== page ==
I hope that one day you too will know what it is like to have a daughter.  To brush her hair while she squirms, to find her raiding your makeup, to walk in just as she’s flushed your pearl necklace down the toilet.  And I hope you know what it is to watch a pint-sized version of yourself scarily remind you of all the ways you struggled as a child.

I hope that, despite all of my mistakes, you still are proud to call me your mother. That you see how hard I tried in between those unfortunate blunders and that you come to love the person who, at the end of the day, was learning just like you were. 

I hope you still retain a little of an English accent – for daddy’s sake.

I pray that we will always forgive each other.

Lastly, I hope your gift of Faith grows and cements you more firmly to God’s will for you.  I don’t know what Our Heavenly Father wishes for you yet, but I’d love to be there in some way as often as I can.

And if you are a mommy one day, I hope you remember to call me and invite me to mass with you and the grandkids– that way I can encourage when you have to take your daughter outside a million times, knowing that she does outgrow it.

And really, they all outgrow it far too soon.

Dear baby girl, you are my first and will always know me at my best and worst.  Hopefully, the bests are what you remember most.  That I was there for every ballet class and every math problem, as well as every sign of the cross you made before meals and bed.

I hope I am made worthier of your love with every passing year, and that you can always find a way to love this mama of yours, who will never outgrow her role, ever.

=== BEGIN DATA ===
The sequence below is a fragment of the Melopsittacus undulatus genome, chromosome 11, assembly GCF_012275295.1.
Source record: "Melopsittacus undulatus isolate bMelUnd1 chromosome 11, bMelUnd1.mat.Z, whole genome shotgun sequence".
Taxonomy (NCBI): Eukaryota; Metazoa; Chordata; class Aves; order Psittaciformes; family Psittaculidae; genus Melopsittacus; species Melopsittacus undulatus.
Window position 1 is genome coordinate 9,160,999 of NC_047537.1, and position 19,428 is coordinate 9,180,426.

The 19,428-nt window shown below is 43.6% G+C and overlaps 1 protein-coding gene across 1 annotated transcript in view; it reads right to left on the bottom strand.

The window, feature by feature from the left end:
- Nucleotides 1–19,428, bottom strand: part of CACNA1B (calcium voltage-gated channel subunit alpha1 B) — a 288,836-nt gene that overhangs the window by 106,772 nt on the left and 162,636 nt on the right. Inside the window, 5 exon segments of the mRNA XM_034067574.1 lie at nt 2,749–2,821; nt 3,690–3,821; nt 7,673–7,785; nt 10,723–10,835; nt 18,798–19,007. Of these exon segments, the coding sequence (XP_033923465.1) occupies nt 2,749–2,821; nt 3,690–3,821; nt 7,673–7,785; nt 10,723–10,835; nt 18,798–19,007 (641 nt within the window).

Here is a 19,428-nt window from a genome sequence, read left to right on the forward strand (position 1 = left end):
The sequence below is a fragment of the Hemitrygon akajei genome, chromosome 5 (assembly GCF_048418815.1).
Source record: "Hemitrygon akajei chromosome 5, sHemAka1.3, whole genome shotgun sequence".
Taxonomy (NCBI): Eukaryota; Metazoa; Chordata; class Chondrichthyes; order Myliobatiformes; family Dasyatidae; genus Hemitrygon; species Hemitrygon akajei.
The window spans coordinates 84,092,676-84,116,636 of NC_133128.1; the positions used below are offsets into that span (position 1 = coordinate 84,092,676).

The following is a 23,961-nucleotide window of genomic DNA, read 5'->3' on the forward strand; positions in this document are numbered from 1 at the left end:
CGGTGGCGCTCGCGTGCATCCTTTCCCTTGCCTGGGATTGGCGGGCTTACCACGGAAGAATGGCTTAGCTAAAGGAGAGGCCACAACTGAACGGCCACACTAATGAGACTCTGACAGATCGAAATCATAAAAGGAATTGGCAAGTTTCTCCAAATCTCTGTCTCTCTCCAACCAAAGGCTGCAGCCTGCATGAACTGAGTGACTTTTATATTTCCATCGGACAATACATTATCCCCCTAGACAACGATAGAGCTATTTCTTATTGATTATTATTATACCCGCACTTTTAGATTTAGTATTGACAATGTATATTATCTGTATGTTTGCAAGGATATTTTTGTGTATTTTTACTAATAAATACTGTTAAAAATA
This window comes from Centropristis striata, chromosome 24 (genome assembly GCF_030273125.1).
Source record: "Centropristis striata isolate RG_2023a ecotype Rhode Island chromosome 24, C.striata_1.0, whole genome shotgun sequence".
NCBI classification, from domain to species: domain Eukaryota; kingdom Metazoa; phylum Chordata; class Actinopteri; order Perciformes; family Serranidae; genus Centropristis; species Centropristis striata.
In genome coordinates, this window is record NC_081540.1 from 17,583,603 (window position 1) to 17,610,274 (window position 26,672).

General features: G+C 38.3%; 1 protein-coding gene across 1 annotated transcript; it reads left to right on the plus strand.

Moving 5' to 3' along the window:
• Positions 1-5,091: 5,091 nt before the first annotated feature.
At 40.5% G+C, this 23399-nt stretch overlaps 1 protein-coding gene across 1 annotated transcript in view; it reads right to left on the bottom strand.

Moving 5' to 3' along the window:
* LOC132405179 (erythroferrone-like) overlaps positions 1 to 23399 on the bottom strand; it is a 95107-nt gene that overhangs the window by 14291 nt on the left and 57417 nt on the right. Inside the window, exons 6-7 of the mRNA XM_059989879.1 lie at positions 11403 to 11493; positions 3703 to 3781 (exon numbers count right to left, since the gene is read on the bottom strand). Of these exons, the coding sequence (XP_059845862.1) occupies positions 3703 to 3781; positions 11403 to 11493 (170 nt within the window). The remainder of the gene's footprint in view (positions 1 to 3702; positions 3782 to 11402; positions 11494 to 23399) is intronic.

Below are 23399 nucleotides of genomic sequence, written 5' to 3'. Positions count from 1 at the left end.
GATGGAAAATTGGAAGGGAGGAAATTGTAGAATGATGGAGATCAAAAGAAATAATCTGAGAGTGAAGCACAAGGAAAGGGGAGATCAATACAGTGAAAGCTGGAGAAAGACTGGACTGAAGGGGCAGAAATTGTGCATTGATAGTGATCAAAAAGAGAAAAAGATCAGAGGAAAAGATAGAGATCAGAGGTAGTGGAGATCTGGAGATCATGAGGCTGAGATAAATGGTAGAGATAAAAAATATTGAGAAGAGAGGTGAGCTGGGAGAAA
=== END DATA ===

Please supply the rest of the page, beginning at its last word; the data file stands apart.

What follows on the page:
All my love, signed the one making you steak again tonight.

Saturday, December 15, 2012

Tragedy In Connecticut

For my next writing deadline, I'm writing a post formatted as a letter to my daughter Abigail.

She's almost five.

Most of the children who died in yesterday's massacre in Connecticut were just a year older.

I can't imagine the grief of those parents.

Further, I'm struggling to comprehend how such a great evil could take place.

Every life is precious, from the moment of conception and beyond.  Until we recognize this as a culture, there will be more massacres.

We're already in the midst of the largest running assault on the most innocent among us.

So pray for those families, for the souls of the deceased and for the soul of our nation.

Eternal rest grant unto them, O Lord, let the perpetual light shine upon them, may they rest in peace.  Amen.

Wednesday, December 5, 2012

Regretting your Marriage Doesn’t Mean it was a Mistake

Right now, like millions of other married couples, you may be suffering in what you consider to be a tough marriage.

First, take heart! There is good news about perseverance through these difficult times.  Featured recently on the National Organization for Marriage’s Facebook page is the following, hopeful quote:

"In studies of 700 miserable, ready-to-split spouses, researchers found that 2/3 of those who stayed married were happy five years later. They toughed out some of the most difficult problems a couple could face... What was their strategy? A mix of stubborn commitment, a willingness to work together on issues, and a healthy lowering of expectations." -featured in Prevention Magazine (from Marriage Missions International)

I can personally relate to this quote.  In the past, I have regretted my marriage many times (especially during those moments where the bitter cup tasted down right poisonous).  But, even in those dark moments, I’ve come to realize, it didn’t necessarily mean that my marriage was a mistake.  What am I getting at?

First, let me be clear, that God never intends a bad marriage.  We do that ourselves.  Living a good, fruitful marriage is entirely possible and the Church gives the surest way of achieving this such as abstaining from premarital sex and being open to children (neither of which is easy to do, mind you).